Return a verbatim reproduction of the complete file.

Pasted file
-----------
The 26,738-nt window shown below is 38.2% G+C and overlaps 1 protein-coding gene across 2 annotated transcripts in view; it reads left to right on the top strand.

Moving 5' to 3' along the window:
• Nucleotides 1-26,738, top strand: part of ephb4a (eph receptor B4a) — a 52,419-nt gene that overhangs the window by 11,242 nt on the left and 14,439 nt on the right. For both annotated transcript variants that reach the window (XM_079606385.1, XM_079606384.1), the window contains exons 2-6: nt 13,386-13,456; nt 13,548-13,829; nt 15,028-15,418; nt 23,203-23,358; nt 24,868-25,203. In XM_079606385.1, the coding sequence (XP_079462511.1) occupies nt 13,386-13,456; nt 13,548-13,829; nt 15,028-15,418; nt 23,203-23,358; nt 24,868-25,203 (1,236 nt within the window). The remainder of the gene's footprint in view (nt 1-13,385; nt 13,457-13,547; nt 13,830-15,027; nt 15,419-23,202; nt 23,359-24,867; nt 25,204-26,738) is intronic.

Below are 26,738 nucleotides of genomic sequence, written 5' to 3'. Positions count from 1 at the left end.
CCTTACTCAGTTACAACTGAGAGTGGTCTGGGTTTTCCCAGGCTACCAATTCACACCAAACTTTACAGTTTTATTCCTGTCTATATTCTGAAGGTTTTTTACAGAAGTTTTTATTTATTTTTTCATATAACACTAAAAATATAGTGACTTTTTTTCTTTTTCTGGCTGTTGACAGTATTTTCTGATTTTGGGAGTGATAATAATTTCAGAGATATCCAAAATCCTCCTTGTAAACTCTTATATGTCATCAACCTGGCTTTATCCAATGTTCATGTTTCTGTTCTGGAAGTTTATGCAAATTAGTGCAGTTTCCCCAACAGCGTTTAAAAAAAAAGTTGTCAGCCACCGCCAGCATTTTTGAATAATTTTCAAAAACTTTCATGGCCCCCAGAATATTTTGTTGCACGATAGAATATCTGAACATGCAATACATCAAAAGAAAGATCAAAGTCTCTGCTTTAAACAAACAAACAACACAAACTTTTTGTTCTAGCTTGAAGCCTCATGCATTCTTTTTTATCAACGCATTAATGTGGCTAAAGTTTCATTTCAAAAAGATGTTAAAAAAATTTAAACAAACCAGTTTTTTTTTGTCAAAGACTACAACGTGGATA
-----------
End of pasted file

The 26,738-nt window shown below is 38.2% G+C and overlaps 1 protein-coding gene across 2 annotated transcripts in view; it reads left to right on the top strand.

Moving 5' to 3' along the window:
• Nucleotides 1-26,738, top strand: part of ephb4a (eph receptor B4a) — a 52,419-nt gene that overhangs the window by 11,242 nt on the left and 14,439 nt on the right. For both annotated transcript variants that reach the window (XM_079606385.1, XM_079606384.1), the window contains exons 2-6: nt 13,386-13,456; nt 13,548-13,829; nt 15,028-15,418; nt 23,203-23,358; nt 24,868-25,203. In XM_079606385.1, the coding sequence (XP_079462511.1) occupies nt 13,386-13,456; nt 13,548-13,829; nt 15,028-15,418; nt 23,203-23,358; nt 24,868-25,203 (1,236 nt within the window). The remainder of the gene's footprint in view (nt 1-13,385; nt 13,457-13,547; nt 13,830-15,027; nt 15,419-23,202; nt 23,359-24,867; nt 25,204-26,738) is intronic.

Below are 26,738 nucleotides of genomic sequence, written 5' to 3'. Positions count from 1 at the left end.
CCTTACTCAGTTACAACTGAGAGTGGTCTGGGTTTTCCCAGGCTACCAATTCACACCAAACTTTACAGTTTTATTCCTGTCTATATTCTGAAGGTTTTTTACAGAAGTTTTTATTTATTTTTTCATATAACACTAAAAATATAGTGACTTTTTTTCTTTTTCTGGCTGTTGACAGTATTTTCTGATTTTGGGAGTGATAATAATTTCAGAGATATCCAAAATCCTCCTTGTAAACTCTTATATGTCATCAACCTGGCTTTATCCAATGTTCATGTTTCTGTTCTGGAAGTTTATGCAAATTAGTGCAGTTTCCCCAACAGCGTTTAAAAAAAAAGTTGTCAGCCACCGCCAGCATTTTTGAATAATTTTCAAAAACTTTCATGGCCCCCAGAATATTTTGTTGCACGATAGAATATCTGAACATGCAATACATCAAAAGAAAGATCAAAGTCTCTGCTTTAAACAAACAAACAACACAAACTTTTTGTTCTAGCTTGAAGCCTCATGCATTCTTTTTTATCAACGCATTAATGTGGCTAAAGTTTCATTTCAAAAAGATGTTAAAAAAATTTAAACAAACCAGTTTTTTTTTGTCAAAGACTACAACGTGGATA